The size of the "identity theft" problem may be debatable. What's not debatable is the relative ease with which con artists can pilfer personal information.
Privacy groups estimate as many as 700,000 cases yearly. The Federal Trade Commission (FTC) confirmed 25,000 cases last year, but it gets complaints and queries at the rate of some 3,000 a week.
The old methods of theft, such as digging bank account or credit card numbers out of the trash, are still employed. But the Internet has opened new avenues for identity thieves. Notable among them: using stolen credit card numbers to buy extensive personal ID information from commercial online data brokers.
These brokers, legitimate businesses, compile their information from various sources, including public records (also increasingly online). Among the items they typically provide are Social Security numbers. For ID thieves, those numbers can be virtual skeleton keys. John Huse, the Social Security Administration's inspector general, has called the fraudulent use of Social Security numbers "a national crisis."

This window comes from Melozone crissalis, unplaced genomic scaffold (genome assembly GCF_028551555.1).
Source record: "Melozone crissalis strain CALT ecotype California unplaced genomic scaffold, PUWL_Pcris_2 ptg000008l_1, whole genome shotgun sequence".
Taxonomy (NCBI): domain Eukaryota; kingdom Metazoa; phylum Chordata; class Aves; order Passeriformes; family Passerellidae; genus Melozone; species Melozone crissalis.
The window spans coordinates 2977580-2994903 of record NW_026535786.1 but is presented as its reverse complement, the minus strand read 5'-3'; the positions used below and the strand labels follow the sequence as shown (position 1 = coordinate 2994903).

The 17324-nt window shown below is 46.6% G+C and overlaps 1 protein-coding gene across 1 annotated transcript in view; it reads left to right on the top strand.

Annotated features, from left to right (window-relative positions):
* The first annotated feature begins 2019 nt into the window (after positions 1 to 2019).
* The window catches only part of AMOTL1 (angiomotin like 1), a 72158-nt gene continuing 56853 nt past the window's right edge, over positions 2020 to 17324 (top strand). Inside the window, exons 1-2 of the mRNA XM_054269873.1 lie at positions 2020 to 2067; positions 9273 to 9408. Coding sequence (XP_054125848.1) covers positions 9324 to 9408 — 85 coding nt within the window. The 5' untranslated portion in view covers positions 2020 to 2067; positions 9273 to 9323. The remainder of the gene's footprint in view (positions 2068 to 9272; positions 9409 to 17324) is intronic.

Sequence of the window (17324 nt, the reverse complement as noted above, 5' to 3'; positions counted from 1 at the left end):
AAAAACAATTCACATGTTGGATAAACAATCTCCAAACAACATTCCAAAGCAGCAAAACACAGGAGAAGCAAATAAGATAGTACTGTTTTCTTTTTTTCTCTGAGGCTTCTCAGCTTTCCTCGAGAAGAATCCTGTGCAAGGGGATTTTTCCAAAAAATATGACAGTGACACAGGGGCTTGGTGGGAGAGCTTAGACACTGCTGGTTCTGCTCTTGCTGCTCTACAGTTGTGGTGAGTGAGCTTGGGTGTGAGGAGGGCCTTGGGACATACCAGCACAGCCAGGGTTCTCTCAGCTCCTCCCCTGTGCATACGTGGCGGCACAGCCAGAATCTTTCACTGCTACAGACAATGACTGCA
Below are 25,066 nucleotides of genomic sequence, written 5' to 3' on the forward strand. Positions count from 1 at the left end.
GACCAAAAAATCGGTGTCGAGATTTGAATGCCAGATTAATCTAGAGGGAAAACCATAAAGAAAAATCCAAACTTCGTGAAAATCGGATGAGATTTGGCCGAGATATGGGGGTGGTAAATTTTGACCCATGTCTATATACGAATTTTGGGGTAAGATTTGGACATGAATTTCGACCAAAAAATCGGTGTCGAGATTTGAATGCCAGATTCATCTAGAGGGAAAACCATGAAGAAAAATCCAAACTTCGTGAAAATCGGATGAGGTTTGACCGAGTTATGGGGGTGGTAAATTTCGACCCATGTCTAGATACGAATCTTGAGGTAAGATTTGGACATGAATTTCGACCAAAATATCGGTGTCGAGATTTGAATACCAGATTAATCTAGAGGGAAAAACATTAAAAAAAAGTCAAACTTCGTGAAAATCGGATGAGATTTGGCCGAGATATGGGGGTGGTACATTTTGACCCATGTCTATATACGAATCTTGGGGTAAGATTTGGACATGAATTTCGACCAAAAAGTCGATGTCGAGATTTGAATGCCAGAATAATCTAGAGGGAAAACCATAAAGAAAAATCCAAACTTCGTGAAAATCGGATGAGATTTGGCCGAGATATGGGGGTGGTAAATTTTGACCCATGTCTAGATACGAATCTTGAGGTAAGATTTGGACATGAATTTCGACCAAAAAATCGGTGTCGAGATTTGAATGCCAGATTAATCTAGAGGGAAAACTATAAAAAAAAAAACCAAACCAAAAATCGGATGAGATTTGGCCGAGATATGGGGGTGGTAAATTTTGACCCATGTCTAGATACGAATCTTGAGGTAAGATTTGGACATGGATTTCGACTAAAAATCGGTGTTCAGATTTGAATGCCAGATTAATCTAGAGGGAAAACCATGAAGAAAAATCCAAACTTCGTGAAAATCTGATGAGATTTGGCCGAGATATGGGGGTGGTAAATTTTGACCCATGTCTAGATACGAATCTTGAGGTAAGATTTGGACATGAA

This problem requires constant and increasing vigilance. In 1998, Congress made it a federal crime to take the identity of someone else. Congress also outlawed so-called "pretext calling," by which data brokers obtain personal information from individuals under false pretenses. The FTC is demanding that companies, such as banks, that buy from data brokers be more aware of how such data is gathered.
New legislation before Congress this year would strengthen loophole-ridden current laws against the sale of Social Security numbers.
These regulatory and legislative steps are important. They can help create an environment in which identity theft is less likely. Also critical, of course, is a public alert to safeguarding personal information.
(c) Copyright 2001. The Christian Science Monitor